During your daily routine here at Grambling State University you’ll notice some of the usual things on campus. The mud-laden sidewalks in front of Brown Hall, the students socializing in front of the cafeteria just before it opens or even the campus police writing GSU students more parking tickets as they sit in class.However, one thing that has caused somewhat of a buzz around the campus has been the flyers bearing the name. “Us or Nothin.”
“We’re right behind the people that pick up the trash to put new one’s right back up the next day.” Solo G. said. “We want the flyers to complement the campus so we keep’ em fresh everyday.”
Solo, along with KB, S. White, J-Irv, Sloppy Joe and Rich Boi have been at the
forefront of promotion for the talented group of lyricists out of different areas of the country called “Us Or Nothin.”
Though the culture is the same, the music is different in various regions of the country. A major challenge in the music industry today is encouraging listeners that are not from your area to embrace music from someone they otherwise would not have heard of before making somewhat of a transition. Solo, an artist from Sacramento, has witnessed this transition first hand.
“I always felt music from the south, Juvenile, B.G. and all the Hot Boy$, I bumped them on the west coast, but actually being here in the south has made me a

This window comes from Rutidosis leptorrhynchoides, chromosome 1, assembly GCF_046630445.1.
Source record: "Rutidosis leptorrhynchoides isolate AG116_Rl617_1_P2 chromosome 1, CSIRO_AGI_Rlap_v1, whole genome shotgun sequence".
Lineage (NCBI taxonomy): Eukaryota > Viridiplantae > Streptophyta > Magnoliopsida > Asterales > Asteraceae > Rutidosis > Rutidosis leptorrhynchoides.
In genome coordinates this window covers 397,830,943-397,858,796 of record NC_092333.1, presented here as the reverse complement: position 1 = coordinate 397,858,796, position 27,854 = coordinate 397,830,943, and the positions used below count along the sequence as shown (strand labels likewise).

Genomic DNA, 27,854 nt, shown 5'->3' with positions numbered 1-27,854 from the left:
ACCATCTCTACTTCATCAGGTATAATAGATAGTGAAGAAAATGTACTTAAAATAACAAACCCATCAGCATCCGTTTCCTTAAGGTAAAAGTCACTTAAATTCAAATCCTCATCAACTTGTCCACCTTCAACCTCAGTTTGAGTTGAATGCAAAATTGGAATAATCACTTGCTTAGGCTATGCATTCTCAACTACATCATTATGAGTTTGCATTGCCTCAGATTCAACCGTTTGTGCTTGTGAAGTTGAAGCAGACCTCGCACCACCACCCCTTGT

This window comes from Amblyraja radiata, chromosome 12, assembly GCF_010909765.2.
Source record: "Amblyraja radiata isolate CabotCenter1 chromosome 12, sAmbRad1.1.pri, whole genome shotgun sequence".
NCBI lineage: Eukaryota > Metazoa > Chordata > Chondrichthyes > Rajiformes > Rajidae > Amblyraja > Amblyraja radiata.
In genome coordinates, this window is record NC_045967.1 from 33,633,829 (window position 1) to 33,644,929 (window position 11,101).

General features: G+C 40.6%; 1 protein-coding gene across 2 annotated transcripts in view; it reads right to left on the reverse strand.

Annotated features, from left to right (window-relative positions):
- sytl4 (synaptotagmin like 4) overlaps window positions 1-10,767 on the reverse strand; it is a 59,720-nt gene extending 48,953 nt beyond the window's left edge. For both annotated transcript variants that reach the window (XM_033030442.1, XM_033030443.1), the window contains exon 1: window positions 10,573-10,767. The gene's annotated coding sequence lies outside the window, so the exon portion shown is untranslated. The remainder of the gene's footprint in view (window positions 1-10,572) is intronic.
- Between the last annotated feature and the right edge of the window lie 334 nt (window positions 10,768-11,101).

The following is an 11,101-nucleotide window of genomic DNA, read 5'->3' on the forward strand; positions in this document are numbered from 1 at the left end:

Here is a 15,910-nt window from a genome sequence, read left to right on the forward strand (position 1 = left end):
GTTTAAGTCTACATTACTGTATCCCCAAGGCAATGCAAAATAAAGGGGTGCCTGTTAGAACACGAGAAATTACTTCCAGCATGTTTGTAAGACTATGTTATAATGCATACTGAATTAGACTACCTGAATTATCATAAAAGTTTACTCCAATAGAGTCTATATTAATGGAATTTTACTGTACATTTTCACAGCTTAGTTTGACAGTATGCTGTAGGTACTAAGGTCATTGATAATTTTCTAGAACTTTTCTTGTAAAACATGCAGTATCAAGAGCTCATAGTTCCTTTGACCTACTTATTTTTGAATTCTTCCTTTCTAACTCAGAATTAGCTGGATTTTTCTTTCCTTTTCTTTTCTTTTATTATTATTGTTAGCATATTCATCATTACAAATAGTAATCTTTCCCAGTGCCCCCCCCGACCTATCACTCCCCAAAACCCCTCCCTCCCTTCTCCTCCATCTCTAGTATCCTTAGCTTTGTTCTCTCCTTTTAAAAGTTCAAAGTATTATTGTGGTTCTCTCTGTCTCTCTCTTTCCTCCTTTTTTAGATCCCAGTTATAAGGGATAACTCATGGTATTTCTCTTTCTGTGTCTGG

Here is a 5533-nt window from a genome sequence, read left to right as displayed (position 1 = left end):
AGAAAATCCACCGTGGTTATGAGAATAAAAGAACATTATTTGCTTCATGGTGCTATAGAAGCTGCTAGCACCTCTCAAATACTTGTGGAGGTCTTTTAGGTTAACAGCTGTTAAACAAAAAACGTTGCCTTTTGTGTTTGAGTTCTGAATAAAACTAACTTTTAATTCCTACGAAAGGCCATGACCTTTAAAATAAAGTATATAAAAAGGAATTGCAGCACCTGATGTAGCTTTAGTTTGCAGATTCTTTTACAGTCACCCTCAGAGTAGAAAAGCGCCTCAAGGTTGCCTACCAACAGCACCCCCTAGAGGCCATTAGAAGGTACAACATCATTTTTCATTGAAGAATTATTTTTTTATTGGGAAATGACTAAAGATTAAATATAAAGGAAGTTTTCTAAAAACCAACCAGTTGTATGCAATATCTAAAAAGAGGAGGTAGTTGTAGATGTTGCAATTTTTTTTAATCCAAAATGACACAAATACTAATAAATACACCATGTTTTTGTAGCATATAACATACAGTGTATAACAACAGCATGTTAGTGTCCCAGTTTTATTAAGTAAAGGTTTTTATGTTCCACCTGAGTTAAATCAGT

more well rounded person. The south has definitely affected my music as well, it’s to where I can talk about the experiences and the people I meet down here in my music. The south has definitely become a part of me these days.”
The most important aspect in hip-hop is the message.
The people rely on entertainers to alleviate a bad day or make music that they can relate to. With many group members of U.S. or Nothin’ from different regions and with different styles you get various choices on what type of music you can listen to.
“Not everyone is going to like our styles,” S. White said. “That’s why we so many people who have a lot of versatile styles. The group has a number of songs they are planning to release to the public, titles such as “Real Hood” by KB.
“It’s (a track) for everyone that’s made to in Grambling,” KB said. “You know how it goes we’re herewith no toilet paper in JTS we’re here and real hood.”
Rich Boi, an artist from Atlanta Georgia, has produced a variety of beats for the crew from club bangers to anthems and continuously sets the tone for hot beats.
It shouldn’t be hard to tell “Us Or Nothin” is serious. Find it hard to believe. Just read the signs, or check out www.toohotrecords.com.